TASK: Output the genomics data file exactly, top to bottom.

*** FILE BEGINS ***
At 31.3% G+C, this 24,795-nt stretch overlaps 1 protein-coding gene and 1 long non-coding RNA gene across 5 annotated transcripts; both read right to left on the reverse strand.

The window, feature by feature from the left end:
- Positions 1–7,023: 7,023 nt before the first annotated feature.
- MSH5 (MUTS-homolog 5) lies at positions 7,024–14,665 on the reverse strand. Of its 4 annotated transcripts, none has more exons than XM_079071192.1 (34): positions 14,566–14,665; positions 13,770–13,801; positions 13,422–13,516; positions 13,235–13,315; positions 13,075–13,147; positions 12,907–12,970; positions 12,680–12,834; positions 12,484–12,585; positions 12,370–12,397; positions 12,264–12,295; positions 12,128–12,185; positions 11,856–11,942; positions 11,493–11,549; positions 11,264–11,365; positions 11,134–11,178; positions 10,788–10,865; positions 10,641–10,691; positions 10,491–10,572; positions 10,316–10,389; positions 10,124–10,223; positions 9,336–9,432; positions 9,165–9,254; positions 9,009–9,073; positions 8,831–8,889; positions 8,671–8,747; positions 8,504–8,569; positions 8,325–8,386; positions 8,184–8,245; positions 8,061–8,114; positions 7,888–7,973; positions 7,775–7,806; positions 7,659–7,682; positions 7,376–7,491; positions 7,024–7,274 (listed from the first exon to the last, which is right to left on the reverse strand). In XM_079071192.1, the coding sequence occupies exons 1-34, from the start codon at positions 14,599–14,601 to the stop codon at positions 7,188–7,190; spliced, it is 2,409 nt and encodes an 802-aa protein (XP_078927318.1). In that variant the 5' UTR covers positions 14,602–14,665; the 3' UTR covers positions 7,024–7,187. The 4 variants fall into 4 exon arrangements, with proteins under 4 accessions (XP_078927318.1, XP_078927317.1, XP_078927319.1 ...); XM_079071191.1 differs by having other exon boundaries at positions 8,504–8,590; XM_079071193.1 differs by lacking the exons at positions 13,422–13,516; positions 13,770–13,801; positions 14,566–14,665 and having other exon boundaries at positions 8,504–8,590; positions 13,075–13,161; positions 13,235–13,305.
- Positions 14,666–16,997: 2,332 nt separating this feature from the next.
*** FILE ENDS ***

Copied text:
At 31.3% G+C, this 24,795-nt stretch overlaps 1 protein-coding gene and 1 long non-coding RNA gene across 5 annotated transcripts; both read right to left on the reverse strand.

The window, feature by feature from the left end:
- Positions 1–7,023: 7,023 nt before the first annotated feature.
- MSH5 (MUTS-homolog 5) lies at positions 7,024–14,665 on the reverse strand. Of its 4 annotated transcripts, none has more exons than XM_079071192.1 (34): positions 14,566–14,665; positions 13,770–13,801; positions 13,422–13,516; positions 13,235–13,315; positions 13,075–13,147; positions 12,907–12,970; positions 12,680–12,834; positions 12,484–12,585; positions 12,370–12,397; positions 12,264–12,295; positions 12,128–12,185; positions 11,856–11,942; positions 11,493–11,549; positions 11,264–11,365; positions 11,134–11,178; positions 10,788–10,865; positions 10,641–10,691; positions 10,491–10,572; positions 10,316–10,389; positions 10,124–10,223; positions 9,336–9,432; positions 9,165–9,254; positions 9,009–9,073; positions 8,831–8,889; positions 8,671–8,747; positions 8,504–8,569; positions 8,325–8,386; positions 8,184–8,245; positions 8,061–8,114; positions 7,888–7,973; positions 7,775–7,806; positions 7,659–7,682; positions 7,376–7,491; positions 7,024–7,274 (listed from the first exon to the last, which is right to left on the reverse strand). In XM_079071192.1, the coding sequence occupies exons 1-34, from the start codon at positions 14,599–14,601 to the stop codon at positions 7,188–7,190; spliced, it is 2,409 nt and encodes an 802-aa protein (XP_078927318.1). In that variant the 5' UTR covers positions 14,602–14,665; the 3' UTR covers positions 7,024–7,187. The 4 variants fall into 4 exon arrangements, with proteins under 4 accessions (XP_078927318.1, XP_078927317.1, XP_078927319.1 ...); XM_079071191.1 differs by having other exon boundaries at positions 8,504–8,590; XM_079071193.1 differs by lacking the exons at positions 13,422–13,516; positions 13,770–13,801; positions 14,566–14,665 and having other exon boundaries at positions 8,504–8,590; positions 13,075–13,161; positions 13,235–13,305.
- Positions 14,666–16,997: 2,332 nt separating this feature from the next.